Cover: Incremental Cost-Effectiveness of a Collaborative Care Intervention for Panic Disorder

Incremental Cost-Effectiveness of a Collaborative Care Intervention for Panic Disorder

Published in: Psychological Medicine, v. 36, no. 3, Mar. 2006, p. 353-363

Posted on rand.org 2006

by Wayne J. Katon, Joan Russo, Cathy D. Sherbourne, Murray Stein, Michelle G. Craske, Ming-Yu Fan, Peter Roy-Byrne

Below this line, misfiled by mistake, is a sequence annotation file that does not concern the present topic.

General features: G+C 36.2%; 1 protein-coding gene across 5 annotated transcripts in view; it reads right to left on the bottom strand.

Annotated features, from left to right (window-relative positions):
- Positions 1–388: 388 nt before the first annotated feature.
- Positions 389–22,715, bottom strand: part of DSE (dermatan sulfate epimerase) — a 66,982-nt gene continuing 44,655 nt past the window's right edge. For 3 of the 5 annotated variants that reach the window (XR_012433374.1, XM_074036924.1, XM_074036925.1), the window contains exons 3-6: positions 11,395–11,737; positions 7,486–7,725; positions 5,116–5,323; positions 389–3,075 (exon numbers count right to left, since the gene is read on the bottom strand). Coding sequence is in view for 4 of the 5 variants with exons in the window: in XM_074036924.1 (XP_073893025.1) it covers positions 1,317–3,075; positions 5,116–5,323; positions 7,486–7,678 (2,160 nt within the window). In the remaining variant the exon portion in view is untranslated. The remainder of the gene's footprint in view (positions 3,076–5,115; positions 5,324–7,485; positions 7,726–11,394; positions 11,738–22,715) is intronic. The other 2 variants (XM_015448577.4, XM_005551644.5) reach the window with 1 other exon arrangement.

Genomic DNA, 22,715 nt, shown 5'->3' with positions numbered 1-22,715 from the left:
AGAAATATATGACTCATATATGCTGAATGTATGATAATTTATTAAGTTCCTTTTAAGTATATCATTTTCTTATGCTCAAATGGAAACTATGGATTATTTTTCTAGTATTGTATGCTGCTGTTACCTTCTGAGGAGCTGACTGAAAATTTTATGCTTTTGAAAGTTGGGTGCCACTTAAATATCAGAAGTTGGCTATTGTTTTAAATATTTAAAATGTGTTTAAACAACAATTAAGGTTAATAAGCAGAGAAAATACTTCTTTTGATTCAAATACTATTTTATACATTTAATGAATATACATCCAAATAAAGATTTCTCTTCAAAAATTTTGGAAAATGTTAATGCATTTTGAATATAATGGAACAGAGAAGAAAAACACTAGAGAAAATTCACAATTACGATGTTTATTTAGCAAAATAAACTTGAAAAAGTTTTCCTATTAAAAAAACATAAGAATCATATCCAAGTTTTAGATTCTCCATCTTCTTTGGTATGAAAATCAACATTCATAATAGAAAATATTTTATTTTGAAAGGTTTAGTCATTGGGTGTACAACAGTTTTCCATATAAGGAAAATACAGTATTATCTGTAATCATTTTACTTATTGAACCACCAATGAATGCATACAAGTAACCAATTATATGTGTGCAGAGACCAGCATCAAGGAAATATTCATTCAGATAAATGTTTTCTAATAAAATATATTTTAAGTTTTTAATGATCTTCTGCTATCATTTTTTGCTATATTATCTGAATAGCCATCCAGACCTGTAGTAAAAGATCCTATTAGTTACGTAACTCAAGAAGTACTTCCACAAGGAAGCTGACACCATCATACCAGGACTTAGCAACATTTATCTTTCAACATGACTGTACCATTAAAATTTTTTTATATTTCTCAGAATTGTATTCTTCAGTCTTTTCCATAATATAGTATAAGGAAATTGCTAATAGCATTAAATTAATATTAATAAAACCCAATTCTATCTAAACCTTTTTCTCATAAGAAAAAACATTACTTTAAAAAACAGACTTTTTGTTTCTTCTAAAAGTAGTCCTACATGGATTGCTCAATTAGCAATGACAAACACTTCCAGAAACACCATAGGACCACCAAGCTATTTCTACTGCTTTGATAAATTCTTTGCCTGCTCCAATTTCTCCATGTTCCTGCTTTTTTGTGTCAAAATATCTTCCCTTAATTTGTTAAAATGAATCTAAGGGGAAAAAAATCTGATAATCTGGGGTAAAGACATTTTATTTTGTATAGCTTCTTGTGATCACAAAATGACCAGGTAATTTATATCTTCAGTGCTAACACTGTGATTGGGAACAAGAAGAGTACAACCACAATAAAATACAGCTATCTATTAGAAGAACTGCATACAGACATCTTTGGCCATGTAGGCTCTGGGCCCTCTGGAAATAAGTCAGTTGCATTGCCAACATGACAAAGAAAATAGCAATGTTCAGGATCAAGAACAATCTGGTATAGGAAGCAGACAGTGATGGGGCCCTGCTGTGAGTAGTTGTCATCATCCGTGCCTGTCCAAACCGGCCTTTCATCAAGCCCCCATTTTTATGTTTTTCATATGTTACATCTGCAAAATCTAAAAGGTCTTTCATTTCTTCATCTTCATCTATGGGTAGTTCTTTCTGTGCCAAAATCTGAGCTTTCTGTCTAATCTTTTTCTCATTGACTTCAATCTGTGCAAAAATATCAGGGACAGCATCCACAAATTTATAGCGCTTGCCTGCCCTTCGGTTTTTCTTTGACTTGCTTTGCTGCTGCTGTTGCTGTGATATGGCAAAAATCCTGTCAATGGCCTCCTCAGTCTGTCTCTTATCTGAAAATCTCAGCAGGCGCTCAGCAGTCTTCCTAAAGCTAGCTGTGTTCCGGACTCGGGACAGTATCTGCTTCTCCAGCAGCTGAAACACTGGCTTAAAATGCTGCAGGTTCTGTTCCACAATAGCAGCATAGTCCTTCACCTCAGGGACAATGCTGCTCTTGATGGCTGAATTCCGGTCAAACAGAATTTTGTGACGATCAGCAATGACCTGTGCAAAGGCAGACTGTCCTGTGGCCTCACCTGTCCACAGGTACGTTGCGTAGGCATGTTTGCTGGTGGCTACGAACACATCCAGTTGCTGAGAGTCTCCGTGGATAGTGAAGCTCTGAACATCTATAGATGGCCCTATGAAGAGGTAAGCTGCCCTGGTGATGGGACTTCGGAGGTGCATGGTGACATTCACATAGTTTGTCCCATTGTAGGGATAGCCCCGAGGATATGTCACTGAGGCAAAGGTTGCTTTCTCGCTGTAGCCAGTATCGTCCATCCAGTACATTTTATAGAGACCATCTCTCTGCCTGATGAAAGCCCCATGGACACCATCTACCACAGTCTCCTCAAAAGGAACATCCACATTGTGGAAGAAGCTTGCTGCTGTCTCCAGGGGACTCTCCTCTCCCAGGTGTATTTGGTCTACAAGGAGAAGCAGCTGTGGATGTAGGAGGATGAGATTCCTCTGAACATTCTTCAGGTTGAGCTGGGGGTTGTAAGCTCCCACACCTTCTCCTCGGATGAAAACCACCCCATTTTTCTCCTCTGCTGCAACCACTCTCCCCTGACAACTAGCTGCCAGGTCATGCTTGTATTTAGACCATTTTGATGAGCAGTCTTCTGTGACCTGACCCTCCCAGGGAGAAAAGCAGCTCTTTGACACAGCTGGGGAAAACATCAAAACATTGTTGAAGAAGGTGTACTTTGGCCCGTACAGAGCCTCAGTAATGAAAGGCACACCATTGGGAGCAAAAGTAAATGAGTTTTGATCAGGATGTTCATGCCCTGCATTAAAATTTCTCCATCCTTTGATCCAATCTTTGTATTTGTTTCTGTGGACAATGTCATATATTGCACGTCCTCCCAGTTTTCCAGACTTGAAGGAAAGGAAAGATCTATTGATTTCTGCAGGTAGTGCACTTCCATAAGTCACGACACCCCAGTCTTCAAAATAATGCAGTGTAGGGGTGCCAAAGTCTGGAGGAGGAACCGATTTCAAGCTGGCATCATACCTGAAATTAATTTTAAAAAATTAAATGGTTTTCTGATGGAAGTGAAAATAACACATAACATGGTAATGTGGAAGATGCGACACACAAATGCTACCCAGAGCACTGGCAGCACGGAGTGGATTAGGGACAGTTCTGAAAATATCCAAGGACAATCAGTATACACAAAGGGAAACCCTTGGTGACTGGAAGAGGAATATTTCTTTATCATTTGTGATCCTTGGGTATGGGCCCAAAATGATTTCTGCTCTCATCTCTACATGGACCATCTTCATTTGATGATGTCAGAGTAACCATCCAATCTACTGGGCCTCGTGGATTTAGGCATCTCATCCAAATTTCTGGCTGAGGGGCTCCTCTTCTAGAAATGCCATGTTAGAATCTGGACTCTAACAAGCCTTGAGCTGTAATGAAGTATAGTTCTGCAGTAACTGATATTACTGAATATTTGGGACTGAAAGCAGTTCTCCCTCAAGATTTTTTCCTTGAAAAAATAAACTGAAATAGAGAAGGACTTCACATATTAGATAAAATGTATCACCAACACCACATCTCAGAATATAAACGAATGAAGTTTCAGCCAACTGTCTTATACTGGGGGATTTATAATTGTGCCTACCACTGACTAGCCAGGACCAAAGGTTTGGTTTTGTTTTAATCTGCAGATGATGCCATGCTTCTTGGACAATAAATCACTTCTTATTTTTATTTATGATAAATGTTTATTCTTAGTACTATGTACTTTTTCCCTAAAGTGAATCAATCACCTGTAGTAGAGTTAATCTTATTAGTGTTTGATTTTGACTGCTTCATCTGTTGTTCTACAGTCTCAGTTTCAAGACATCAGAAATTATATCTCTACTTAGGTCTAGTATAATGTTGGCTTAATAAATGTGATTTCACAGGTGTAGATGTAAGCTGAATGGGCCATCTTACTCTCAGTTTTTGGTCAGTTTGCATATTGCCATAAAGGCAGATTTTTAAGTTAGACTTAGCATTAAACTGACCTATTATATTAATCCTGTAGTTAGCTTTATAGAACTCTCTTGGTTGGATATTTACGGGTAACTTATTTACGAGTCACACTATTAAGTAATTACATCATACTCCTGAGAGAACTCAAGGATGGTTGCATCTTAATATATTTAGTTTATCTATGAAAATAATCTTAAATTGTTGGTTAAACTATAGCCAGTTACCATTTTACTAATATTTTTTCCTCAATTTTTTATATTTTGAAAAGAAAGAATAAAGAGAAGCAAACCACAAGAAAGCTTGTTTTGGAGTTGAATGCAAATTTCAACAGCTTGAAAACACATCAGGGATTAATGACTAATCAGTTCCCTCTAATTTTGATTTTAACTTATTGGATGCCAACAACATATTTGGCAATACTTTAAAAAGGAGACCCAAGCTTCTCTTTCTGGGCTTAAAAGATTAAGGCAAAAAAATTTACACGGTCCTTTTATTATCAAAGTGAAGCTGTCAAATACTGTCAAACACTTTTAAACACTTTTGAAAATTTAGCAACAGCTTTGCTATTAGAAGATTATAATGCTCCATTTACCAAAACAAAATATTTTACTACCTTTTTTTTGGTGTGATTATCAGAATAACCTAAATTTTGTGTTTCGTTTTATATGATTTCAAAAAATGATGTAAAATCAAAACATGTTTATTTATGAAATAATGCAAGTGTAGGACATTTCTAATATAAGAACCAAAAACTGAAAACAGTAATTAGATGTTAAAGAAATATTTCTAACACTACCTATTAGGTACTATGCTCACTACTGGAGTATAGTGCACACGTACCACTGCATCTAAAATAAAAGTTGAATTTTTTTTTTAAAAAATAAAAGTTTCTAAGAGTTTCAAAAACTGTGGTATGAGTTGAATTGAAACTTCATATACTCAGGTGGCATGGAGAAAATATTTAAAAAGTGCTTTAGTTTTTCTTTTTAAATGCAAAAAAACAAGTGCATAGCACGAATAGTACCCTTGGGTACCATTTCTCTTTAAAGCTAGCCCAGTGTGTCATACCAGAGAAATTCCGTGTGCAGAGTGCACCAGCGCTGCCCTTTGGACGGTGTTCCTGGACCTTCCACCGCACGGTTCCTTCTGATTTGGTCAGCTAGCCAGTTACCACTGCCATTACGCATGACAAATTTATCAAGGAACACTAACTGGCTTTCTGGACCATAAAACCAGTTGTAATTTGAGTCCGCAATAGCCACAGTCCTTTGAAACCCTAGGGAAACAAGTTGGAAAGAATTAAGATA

BACKGROUND: Panic disorder is a prevalent, often disabling, disorder among primary-care patients, but there are large gaps in quality of treatment in primary care. This study describes the incremental cost-effectiveness of a combined cognitive behavioral therapy (CBT) and pharmacotherapy intervention for patients with panic disorder versus usual primary-care treatment. METHOD: This randomized control trial recruited 232 primary-care patients meeting DSM-IV criteria for panic disorder from March 2000 to March 2002 from six primary-care clinics from university-affiliated clinics at the University of Washington (Seattle) and University of California (Los Angeles and San Diego). Patients were randomly assigned to receive either treatment as usual or a combined CBT and pharmacotherapy intervention for panic disorder delivered in primary care by a mental health therapist. Intervention patients had up to six sessions of CBT modified for the primary-care setting in the first 12 weeks, and up to six telephone follow-ups over the next 9 months. The primary outcome variables were total out-patient costs, anxiety-free days (AFDs) and quality adjusted life-years (QALYs). RESULTS: Relative to usual care, intervention patients experienced 60.4 [95% confidence interval (CI) 42.9.77.9] more AFDs over a 12-month period. Total incremental out-patient costs were $492 higher (95% CI $236.747) in intervention versus usual care patients with a cost per additional AFD of $8.40 (95% CI $2.80.14.0) and a cost per QALY ranging from $14158 (95% CI $6791-21496) to $24776 (95% CI $11885-37618). The cost per QALY estimate is well within the range of other commonly accepted medical interventions such as statin use and treatment of hypertension. CONCLUSIONS: The combined CBT and pharmacotherapy intervention was associated with a robust clinical improvement compared to usual care with a moderate increase in ambulatory costs.

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